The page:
Annika Mongan makes a wonderful point in her blog post of March 28, 2014 - namely, that public scandals in Christian communities have a particularly demoralizing impact on their members, because Conversion promised them that Faith and the Holy Spirit would make them spiritually healthier than the rest of the world. I agree, but I don't think that Christians have a corner on those feelings. The same expectations, just expressed in different words, have applied to every spiritual community I have ever joined.
In high school, I was an acolyte and president of my church's Methodist Youth Fellowship. It was hard for me to understand why my father, who was active on the Board of Trustees, suddenly decided after 8 loyal years to take our family out of the church due to social friction with other Board members and political disagreements with the new Ministerial staff. I had been taught that we were all members of the Body of Christ, and that we prized agape - divine brotherly love - above all else. Why was my Dad so out of touch with what our Youth Ministers had been teaching me every week? Could there be other realities, separate from the rosy picture that had been painted for me in Sunday School?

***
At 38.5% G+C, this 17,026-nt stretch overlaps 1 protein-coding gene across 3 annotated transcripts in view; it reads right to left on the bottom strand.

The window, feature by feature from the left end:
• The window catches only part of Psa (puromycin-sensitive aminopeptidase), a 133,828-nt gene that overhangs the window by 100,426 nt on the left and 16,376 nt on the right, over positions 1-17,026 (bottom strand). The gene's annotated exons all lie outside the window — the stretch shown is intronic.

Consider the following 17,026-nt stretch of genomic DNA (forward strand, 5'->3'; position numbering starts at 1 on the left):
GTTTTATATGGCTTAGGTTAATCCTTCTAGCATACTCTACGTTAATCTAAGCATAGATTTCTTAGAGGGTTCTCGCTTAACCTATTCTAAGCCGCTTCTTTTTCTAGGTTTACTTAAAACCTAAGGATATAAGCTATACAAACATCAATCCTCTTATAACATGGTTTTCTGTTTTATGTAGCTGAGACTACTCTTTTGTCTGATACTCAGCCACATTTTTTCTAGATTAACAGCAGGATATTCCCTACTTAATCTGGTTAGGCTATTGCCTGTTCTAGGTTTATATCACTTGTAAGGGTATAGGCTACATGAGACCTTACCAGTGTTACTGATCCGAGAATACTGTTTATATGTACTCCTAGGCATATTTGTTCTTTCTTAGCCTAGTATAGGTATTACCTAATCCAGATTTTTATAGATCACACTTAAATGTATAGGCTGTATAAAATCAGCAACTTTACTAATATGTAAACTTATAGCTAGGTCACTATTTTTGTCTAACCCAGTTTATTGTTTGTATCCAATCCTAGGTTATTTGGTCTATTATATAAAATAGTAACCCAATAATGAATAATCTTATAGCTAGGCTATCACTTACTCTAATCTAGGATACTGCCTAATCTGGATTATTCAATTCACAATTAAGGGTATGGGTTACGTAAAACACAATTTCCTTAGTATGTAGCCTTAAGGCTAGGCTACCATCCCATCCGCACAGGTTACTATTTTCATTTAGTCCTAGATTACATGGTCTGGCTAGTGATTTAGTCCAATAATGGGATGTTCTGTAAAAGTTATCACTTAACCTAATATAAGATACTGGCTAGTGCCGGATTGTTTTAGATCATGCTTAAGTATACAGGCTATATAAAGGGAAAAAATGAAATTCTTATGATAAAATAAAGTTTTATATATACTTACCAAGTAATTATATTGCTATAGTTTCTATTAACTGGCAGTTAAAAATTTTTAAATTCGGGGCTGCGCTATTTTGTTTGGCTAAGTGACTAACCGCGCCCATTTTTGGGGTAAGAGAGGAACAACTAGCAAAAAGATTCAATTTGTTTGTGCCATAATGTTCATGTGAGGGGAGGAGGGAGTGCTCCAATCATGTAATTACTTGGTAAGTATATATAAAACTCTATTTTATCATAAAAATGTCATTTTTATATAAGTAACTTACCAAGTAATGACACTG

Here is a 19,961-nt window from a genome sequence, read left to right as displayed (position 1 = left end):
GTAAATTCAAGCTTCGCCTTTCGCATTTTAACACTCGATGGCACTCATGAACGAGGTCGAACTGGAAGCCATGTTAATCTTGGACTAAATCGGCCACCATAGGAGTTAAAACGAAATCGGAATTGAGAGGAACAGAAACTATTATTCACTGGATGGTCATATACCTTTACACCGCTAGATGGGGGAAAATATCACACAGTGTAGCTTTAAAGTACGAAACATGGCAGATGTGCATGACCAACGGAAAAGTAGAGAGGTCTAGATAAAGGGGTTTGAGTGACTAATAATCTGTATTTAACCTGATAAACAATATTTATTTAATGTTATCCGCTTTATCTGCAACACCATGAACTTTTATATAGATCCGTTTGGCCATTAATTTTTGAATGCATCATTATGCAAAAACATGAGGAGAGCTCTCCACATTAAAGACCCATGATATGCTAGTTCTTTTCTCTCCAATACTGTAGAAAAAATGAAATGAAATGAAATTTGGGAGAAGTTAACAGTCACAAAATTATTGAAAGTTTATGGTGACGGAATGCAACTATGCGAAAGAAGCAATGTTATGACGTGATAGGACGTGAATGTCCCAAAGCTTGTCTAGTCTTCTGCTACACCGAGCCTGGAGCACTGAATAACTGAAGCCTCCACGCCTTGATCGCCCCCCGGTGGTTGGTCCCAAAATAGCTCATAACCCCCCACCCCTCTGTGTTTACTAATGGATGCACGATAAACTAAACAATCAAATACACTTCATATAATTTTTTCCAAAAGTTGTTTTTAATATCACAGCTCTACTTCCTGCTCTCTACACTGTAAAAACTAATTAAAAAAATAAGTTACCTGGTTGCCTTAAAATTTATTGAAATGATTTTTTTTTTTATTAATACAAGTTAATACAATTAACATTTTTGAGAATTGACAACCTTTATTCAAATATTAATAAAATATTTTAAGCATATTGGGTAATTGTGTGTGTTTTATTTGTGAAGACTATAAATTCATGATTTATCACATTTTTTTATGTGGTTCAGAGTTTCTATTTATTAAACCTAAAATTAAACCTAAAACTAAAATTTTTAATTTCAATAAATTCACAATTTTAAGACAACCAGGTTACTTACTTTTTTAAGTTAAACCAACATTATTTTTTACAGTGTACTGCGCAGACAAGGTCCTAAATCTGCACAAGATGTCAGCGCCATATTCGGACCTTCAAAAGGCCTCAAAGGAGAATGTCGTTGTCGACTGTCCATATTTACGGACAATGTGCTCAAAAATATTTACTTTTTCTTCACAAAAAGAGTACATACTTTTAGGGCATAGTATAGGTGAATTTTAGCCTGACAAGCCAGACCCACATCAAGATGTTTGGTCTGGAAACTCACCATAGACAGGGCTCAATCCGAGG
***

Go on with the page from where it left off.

It was 20 years before my wife and I were ready to join another spiritual community, and this time we chose a New Thought Church - one of those Course in Miracles, Science of Mind-ey sorts of places. Far less hierarchical and more New Agey than traditional Christianity, everyone there was kookie and sweet and accepting of differences. Surely, this time we had found the community that would live up to its stated Spiritual principles.